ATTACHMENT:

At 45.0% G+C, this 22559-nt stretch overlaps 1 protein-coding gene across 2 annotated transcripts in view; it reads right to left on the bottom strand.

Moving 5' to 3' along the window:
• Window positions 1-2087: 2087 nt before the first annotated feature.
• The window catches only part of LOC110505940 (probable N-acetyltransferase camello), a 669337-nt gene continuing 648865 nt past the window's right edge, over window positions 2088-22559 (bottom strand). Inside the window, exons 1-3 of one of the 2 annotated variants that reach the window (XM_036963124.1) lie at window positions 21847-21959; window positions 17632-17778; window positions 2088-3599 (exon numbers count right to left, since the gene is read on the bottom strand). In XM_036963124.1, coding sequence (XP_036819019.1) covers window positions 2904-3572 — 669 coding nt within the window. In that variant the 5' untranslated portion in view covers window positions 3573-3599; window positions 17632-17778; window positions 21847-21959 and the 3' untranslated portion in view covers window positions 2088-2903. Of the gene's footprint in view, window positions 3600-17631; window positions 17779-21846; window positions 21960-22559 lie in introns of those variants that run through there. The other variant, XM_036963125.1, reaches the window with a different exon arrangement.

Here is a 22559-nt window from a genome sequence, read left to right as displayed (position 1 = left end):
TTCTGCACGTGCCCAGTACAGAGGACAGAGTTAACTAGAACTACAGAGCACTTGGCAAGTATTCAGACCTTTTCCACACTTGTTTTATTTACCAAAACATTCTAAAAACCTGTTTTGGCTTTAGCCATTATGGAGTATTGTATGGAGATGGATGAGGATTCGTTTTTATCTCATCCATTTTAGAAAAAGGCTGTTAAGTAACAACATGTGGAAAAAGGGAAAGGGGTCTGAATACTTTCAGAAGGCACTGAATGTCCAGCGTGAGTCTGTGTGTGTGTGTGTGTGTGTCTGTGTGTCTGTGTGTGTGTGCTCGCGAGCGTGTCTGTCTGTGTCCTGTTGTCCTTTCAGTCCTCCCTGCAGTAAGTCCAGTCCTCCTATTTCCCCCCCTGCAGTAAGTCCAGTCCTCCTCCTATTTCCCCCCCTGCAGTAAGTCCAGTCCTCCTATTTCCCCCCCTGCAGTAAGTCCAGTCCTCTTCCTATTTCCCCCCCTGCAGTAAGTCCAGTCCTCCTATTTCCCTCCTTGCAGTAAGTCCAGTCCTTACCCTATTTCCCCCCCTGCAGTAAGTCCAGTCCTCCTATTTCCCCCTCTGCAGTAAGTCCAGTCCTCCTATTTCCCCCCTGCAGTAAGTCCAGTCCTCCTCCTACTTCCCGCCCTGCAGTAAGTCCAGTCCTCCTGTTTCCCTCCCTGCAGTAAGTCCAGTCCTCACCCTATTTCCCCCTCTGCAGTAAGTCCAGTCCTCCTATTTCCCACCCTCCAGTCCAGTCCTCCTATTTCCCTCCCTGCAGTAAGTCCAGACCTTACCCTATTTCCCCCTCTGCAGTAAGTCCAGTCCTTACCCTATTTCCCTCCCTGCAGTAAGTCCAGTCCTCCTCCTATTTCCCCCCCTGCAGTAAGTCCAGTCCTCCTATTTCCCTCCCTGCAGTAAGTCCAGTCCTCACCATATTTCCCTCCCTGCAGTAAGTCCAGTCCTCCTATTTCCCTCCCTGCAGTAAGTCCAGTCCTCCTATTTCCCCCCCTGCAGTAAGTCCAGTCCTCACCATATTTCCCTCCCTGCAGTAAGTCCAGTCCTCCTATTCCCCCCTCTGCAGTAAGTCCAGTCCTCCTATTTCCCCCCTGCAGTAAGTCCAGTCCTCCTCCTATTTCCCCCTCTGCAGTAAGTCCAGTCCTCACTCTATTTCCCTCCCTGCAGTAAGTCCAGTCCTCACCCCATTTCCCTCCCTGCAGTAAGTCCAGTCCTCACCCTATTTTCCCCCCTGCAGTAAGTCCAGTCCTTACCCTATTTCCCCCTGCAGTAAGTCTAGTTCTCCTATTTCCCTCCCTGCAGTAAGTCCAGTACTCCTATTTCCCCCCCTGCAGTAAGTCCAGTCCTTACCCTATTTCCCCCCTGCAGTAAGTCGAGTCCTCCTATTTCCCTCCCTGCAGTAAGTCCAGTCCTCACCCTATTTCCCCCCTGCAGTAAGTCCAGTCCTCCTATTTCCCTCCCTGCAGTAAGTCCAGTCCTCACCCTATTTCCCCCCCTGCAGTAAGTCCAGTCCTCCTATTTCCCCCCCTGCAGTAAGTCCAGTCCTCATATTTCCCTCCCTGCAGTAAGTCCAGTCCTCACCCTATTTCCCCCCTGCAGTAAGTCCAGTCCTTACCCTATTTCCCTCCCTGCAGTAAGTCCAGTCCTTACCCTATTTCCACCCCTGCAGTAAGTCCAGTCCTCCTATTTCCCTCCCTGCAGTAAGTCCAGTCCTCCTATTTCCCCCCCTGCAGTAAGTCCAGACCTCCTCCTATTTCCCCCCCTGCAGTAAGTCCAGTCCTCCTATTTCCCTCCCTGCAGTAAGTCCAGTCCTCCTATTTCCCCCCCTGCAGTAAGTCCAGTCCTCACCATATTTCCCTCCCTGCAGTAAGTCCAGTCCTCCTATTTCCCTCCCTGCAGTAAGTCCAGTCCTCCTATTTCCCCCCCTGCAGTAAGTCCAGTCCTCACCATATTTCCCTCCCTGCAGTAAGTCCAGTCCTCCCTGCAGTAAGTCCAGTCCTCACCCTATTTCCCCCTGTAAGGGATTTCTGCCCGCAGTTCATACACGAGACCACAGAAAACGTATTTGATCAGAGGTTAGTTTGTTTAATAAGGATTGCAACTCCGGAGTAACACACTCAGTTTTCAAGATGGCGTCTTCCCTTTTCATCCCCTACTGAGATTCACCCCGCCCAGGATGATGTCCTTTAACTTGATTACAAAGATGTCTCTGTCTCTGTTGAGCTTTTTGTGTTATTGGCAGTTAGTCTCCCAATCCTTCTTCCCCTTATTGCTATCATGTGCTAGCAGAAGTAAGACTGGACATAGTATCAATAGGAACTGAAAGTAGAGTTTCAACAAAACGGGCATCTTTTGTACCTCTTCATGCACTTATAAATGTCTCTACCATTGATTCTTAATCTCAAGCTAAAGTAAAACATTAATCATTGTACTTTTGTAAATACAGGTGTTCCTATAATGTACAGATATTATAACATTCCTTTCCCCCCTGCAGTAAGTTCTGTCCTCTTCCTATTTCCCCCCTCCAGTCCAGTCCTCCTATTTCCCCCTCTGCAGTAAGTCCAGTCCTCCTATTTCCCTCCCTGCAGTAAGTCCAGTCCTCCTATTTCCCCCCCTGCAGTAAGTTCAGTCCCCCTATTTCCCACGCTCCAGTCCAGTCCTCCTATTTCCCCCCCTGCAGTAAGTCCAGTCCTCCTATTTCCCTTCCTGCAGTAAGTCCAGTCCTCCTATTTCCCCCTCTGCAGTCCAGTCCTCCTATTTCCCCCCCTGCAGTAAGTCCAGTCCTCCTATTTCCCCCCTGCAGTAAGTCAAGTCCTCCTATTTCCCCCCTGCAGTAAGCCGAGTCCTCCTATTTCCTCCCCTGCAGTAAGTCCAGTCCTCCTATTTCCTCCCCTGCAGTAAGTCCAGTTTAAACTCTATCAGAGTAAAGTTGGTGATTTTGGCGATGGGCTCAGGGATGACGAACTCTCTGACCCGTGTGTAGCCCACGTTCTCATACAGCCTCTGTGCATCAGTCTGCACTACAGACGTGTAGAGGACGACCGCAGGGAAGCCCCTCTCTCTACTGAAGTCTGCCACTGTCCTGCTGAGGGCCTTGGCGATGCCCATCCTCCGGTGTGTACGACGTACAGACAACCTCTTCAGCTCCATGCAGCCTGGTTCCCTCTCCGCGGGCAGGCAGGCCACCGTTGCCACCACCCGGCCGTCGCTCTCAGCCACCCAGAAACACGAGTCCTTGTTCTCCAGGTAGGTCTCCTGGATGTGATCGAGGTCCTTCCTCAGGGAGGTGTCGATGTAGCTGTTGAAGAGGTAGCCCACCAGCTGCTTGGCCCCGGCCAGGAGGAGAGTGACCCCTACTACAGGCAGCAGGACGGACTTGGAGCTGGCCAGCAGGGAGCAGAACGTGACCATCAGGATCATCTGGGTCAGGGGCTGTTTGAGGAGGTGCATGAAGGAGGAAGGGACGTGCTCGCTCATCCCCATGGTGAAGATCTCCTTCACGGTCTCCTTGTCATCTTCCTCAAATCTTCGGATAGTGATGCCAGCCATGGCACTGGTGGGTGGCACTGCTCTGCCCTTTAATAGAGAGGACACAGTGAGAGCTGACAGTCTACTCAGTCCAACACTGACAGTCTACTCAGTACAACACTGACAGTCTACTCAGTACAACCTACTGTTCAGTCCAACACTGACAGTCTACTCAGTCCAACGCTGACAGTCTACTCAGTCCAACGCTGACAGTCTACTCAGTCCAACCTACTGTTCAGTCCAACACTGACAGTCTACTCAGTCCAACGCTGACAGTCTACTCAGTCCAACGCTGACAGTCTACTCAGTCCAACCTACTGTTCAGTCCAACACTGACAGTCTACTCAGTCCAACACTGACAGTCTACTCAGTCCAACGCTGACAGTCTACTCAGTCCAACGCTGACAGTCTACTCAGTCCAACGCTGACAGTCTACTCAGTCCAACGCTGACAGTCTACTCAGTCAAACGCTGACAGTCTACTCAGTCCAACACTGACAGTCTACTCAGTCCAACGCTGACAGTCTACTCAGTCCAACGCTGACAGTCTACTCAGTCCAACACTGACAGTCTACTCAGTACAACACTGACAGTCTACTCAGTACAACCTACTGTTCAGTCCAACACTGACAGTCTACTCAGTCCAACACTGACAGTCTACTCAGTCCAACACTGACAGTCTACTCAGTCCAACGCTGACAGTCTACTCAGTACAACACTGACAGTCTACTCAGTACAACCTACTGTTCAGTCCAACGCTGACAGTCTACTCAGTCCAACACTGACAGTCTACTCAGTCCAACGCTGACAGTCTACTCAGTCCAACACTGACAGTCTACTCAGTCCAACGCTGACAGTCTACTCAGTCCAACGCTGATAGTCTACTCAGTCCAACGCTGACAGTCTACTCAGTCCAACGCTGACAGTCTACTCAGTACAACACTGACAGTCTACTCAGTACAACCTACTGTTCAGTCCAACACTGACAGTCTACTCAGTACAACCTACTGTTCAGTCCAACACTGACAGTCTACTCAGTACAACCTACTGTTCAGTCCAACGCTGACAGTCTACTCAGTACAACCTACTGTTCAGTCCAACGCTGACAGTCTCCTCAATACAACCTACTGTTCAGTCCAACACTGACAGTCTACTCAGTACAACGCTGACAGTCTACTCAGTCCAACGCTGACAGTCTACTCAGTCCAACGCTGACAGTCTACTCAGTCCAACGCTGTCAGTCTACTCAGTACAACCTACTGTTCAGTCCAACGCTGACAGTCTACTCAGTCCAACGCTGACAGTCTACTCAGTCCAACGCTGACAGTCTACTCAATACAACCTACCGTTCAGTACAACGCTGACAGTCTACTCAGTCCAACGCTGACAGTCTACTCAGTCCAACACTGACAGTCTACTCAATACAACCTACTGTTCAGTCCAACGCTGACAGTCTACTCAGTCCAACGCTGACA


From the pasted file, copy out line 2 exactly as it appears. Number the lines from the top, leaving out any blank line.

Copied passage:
Moving 5' to 3' along the window: